Wednesday, January 6, 2010

Jesus Preached to CONFUSE People?

Not too long ago I watched a DVD segment of Francis Chan speaking at a Youth Specialties Conference in 2008. The topic of study was the current state of U.S. churches and his message totally blew me away. In the past two months or so, God had been pushing me to have a bigger heart for the church (his people) and to get a better handle on my part in it. At one point during the message, Chan touched on the ministry of Jesus and the way he preached. He brought up a passage in Matthew 13 where Jesus makes a statement following his Parable of the Four Soils. What he says there has always confused me. Check it out for yourself:

"To those who are open to my teaching, more understanding will be given, and they will have an abundance of knowledge. But to those who are not listening, even what they have will be taken away from them. That is why I tell these stories, because people see what I do, but they don't really see. They hear what I say, but they don't really hear, and they don't understand. It fulfills the prophecy of Isaiah, which says: 'You will hear my words, but you will not understand, you will see what i do, but you will not perceive its meaning. For the hearts of these people are hardened and their ears cannot hear, and they have closed their eys--so their eyes cannot see and their ears cannot hear, and their hearts cannot understand, and they cannot turn to me and let me heal them.' " (Matthew 13:12-15, NLT)

Jesus issued the statement above after his disciples came and asked him, "Why do you always tell stories when you talk to people?" His response? "So they won't get it!" Jesus confused people on purpose! He knew that there were some in the crowd who came only for the show. All the miracles...him feeding thousands, healing the blind and lame...that was all pretty attractive. But Jesus knew that those same people would desert him when push came to shove. He himself declared, "Foxes have dens to live in, and birds have nests, but I, the Son of Man, have no home of my own, not even a place to lay my head." (Luke 9:58, NLT) He preached so that they would hear, but not really hear, and so that they would see but not really see. They'd get their show, but he wasn't going to waste time on them otherwise.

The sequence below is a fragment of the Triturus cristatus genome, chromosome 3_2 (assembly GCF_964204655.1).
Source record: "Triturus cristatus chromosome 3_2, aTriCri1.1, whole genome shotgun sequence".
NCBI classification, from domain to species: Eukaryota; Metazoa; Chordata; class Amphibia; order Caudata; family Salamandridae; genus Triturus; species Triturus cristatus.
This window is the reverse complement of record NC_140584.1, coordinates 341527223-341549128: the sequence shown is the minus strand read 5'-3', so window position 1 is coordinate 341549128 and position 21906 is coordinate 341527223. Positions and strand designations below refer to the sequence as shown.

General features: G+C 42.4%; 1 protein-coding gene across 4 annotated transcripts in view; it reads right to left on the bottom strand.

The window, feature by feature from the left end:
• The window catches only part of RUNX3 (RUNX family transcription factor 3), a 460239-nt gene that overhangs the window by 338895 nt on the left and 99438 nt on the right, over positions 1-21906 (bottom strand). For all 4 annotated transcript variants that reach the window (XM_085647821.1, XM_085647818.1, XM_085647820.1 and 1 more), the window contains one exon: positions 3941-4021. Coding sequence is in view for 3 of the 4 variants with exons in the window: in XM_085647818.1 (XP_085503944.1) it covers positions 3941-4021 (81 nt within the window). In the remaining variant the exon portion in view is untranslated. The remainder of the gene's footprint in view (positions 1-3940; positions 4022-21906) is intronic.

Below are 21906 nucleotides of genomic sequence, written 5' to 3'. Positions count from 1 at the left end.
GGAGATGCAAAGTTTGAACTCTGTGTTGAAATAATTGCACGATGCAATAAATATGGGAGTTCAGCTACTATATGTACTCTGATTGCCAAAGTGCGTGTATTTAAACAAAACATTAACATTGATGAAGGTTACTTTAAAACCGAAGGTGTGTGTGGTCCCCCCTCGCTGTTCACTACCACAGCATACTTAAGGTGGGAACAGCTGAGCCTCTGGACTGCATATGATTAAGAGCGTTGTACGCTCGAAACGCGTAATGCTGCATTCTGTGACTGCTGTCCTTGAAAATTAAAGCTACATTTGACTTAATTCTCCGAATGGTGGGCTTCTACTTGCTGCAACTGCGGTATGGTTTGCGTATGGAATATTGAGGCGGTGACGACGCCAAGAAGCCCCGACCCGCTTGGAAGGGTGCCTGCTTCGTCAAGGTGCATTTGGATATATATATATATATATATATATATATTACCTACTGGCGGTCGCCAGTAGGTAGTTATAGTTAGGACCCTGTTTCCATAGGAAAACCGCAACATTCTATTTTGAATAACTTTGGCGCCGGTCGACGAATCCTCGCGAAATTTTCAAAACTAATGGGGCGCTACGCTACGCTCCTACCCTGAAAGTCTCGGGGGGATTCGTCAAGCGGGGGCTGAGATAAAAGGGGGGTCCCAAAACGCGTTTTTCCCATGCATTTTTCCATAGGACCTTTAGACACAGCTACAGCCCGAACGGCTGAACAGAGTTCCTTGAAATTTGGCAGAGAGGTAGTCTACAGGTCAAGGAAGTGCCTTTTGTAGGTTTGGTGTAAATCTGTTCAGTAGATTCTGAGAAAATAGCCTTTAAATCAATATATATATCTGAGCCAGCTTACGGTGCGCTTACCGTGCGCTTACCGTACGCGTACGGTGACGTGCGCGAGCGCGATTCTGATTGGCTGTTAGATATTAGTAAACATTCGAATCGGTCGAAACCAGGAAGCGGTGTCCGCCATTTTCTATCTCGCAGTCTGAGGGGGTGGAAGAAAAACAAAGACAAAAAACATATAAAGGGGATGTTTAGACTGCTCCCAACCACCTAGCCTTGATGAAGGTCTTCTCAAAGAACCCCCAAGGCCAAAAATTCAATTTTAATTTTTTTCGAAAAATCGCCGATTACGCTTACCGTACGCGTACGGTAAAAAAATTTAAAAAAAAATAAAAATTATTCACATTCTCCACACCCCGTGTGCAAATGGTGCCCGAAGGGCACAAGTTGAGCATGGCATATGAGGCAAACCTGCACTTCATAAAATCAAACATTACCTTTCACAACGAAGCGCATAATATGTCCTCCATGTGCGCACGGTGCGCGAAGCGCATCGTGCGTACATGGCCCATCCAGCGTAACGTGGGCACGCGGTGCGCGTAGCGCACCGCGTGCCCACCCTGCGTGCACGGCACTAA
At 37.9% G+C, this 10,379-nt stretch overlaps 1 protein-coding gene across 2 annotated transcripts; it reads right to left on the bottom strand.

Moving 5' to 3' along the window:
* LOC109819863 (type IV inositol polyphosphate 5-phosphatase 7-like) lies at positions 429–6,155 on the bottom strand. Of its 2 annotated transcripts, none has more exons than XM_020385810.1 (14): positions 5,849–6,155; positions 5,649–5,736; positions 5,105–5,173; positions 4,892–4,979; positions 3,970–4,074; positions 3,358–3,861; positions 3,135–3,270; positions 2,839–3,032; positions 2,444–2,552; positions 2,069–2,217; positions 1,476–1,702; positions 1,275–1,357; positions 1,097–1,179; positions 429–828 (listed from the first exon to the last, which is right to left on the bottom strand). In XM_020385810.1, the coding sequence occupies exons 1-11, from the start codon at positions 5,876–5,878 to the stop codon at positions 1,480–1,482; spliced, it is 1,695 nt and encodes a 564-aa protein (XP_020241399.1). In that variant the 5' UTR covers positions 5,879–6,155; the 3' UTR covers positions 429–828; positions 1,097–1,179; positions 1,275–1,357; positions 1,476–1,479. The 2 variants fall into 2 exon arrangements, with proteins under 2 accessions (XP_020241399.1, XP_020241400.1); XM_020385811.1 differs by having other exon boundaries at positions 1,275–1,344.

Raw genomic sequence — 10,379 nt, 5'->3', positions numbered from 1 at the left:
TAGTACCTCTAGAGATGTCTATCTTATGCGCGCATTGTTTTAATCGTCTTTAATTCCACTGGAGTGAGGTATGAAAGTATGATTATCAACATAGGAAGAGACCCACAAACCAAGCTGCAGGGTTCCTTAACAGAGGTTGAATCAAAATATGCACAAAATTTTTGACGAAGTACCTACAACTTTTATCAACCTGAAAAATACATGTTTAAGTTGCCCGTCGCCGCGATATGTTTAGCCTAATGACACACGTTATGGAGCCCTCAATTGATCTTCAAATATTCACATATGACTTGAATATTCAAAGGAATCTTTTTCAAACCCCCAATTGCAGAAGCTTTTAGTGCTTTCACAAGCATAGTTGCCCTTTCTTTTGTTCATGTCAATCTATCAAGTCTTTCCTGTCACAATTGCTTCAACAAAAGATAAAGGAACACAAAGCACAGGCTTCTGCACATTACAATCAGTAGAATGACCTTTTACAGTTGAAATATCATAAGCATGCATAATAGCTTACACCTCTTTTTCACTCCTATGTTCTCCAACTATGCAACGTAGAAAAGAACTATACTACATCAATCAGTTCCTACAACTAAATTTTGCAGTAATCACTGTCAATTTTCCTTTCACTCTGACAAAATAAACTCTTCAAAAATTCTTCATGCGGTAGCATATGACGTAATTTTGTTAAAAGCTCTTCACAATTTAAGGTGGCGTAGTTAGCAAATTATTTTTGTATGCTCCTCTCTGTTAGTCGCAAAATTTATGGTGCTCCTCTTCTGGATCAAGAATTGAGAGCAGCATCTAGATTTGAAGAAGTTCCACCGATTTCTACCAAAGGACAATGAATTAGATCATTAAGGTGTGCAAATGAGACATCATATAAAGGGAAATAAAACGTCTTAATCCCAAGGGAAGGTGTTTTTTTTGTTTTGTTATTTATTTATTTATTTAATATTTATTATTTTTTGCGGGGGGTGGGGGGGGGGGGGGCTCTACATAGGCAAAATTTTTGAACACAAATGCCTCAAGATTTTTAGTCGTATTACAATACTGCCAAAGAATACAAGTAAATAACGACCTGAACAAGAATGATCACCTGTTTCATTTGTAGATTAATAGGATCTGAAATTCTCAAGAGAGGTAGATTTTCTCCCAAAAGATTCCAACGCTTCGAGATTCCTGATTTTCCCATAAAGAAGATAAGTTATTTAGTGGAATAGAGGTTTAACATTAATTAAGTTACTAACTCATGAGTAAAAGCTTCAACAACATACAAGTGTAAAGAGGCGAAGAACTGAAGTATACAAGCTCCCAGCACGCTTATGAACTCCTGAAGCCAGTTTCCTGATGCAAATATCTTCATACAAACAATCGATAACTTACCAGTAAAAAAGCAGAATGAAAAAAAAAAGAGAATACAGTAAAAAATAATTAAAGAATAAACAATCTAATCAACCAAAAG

Today, American churches are full of individuals who are there for the same thing. They like the contemporary worship bands, coffee shops, and big monitors. They see and they hear, but their hearts don't understand. How are we to respond to these people? This is something I'm still wrestling with. Surely we are called to try and spur these people on toward love and good deeds, but what happens if they don't respond? How much more "spurring" can we afford to do?

Revelation 3:15-16 says, "I know the things you do, that you are neither hot nor cold. I wish you were one or the other! But since you are like lukewarm water, I will spit you out of my mouth!" At what point do we simply say, "Lord, I've been obedient. Now I leave the matter in your hands"?

Tuesday, January 5, 2010

Cue Ram in Thicket

"Abraham looked up and there in a thicket he saw a ram caught by its horns. He went over and took the ram and sacrificed it as a burnt offering instead of his son. So Abraham called that place The LORD Will Provide." Genesis 22:13-14